Wednesday, July 26, 2017

On Killing Trees


While I admire those who can deliver brilliant lectures or lead class discussion without any written aids, I don't aspire to their example. The presence or absence of notes is, in my view, no sure sign of teaching effectiveness. Notes are not an instructor's training wheels to be abandoned when a teacher can ride without them. Nor need they be a constraint.
Depending on how many times I have taught the course, the notes become more of a prop than a constant reference, a security blanket, if you will, that gives me freedom to innovate and be present in class, focused on reaching and engaging my students without being distracted by the fear of losing my place or missing something crucial.

My usual practice has been to print off a new set of notes before each class, and to mark them up lightly as part of my final class prep. If I have taught the course before, I glance at my marginal annotations from the previous iteration before finalizing the latest version.

Inevitably, end-of-term haste means that the new binder of notes gets added to the old. Over time the paper adds up. As I cleaned my office this summer, the detritus of more than a decade's worth of teaching filled a recycle bin and led to a glut of empty binders.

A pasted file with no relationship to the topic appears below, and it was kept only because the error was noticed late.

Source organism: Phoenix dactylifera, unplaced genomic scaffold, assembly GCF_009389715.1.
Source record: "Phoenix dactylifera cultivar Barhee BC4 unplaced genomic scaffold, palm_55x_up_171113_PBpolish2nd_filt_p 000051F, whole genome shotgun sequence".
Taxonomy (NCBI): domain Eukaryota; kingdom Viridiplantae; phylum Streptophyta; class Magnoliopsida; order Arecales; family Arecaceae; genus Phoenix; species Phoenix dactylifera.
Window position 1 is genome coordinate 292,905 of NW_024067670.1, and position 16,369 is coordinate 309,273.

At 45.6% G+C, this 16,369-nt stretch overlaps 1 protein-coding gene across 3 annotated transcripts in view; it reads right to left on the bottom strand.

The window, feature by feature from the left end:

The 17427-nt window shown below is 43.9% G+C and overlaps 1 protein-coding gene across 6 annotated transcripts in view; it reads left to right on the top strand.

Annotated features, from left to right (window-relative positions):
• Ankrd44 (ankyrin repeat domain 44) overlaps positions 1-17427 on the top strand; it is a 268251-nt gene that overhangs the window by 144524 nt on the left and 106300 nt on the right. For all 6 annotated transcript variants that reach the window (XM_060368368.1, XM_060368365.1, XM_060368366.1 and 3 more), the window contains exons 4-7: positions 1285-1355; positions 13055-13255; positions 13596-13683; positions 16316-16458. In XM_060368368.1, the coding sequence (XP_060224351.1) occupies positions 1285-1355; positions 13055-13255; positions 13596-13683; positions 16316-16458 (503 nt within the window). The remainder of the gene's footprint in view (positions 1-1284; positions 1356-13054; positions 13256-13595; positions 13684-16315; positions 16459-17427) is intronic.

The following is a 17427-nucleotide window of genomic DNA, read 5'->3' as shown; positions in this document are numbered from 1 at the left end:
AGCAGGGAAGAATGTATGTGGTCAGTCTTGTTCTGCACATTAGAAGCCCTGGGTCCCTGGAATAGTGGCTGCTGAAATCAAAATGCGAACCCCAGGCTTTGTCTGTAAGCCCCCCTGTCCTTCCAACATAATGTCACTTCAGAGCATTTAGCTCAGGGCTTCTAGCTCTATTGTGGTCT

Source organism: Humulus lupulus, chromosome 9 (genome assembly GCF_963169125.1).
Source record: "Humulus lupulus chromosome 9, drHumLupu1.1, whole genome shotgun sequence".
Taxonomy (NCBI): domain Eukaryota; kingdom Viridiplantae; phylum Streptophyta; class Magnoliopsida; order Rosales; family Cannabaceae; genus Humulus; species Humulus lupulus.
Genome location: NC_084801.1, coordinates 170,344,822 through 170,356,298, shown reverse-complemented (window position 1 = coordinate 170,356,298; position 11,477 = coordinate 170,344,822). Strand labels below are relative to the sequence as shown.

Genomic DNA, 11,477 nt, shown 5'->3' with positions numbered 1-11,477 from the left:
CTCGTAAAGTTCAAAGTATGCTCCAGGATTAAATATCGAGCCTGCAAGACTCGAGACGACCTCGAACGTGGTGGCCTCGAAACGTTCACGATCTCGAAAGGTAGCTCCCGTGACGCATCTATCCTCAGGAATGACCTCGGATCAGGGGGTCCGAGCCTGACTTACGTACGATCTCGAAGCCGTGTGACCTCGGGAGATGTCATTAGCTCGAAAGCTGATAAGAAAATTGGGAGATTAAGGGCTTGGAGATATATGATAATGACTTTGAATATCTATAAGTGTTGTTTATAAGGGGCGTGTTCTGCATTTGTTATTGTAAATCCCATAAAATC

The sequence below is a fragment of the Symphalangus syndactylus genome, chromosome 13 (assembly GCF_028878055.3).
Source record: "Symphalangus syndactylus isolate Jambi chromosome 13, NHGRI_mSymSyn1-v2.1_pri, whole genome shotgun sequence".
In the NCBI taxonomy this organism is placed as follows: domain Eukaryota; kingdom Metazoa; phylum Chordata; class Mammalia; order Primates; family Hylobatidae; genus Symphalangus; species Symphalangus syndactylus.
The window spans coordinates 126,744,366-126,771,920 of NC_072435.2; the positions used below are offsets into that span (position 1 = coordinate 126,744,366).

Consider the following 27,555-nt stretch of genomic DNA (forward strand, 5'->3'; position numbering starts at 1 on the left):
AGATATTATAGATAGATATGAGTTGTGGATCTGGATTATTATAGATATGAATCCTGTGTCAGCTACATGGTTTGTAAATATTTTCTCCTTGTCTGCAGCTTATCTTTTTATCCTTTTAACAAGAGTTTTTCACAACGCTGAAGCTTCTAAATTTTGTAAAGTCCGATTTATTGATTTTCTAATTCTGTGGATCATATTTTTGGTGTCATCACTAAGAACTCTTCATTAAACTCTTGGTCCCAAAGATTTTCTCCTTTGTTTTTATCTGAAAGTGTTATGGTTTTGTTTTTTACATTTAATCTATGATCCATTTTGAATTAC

The experience was motivation enough to look around for alternatives. If I had $700 USD to spare, I would be inclined to abandon paper altogether and switch over to Sony's newest Digital Paper solution, where "writing and drawing feel as natural as on real paper":


The only downside to the Sony DPT-RP1 is the price tag. Since money does not grow on trees, I expect to stick with real paper for the time being.

3 comments:

Travis Johnston said...

While I am still very much a noob in the whole teaching world. I would like to head towards using notes less in class, as things stick in my brain better. But I doubt I will ever fully rid myself of class notes. I am far too easily distracted and need some kind of outline to return to. Also, I have found that having the class note resource on hand for those questions that come up every year that are important rabbit trails to go down. Though I may not find it essential if the class does not go there, I am finding it important to have that resource at hand.

As for the Sony thing. I tried having some resources in the ppt notes, but last year, I scrapped that whole idea in favour of a printed set for myself like you have outlined in your blog. I find that paper is far more advantageous. I can write on it as I prep, and add handwritten notes from last year into the new iteration. I can't see myself ever going to an electronic version, as I find the straightforward usefulness of paper, pen, and highlighter far superior.

d. miller said...

Thanks for the comment, Travis. With you on the advanced-prep-for-rabbit-trails idea.

I do think the Sony Digital Paper could work great as a replacement for my printed notes: I would print my notes to the Sony device as PDF's, and then mark them up before class with the stylus (unfortunately, only in black and white). Because the RP1 is the same size as an 8.5 x 11 piece of paper it would look like my regular notes.

Other selling features include a dedicated e-ink PDF reader and, presumably, a handy way to grade digital assignments from students.

Karen said...

That looks really cool!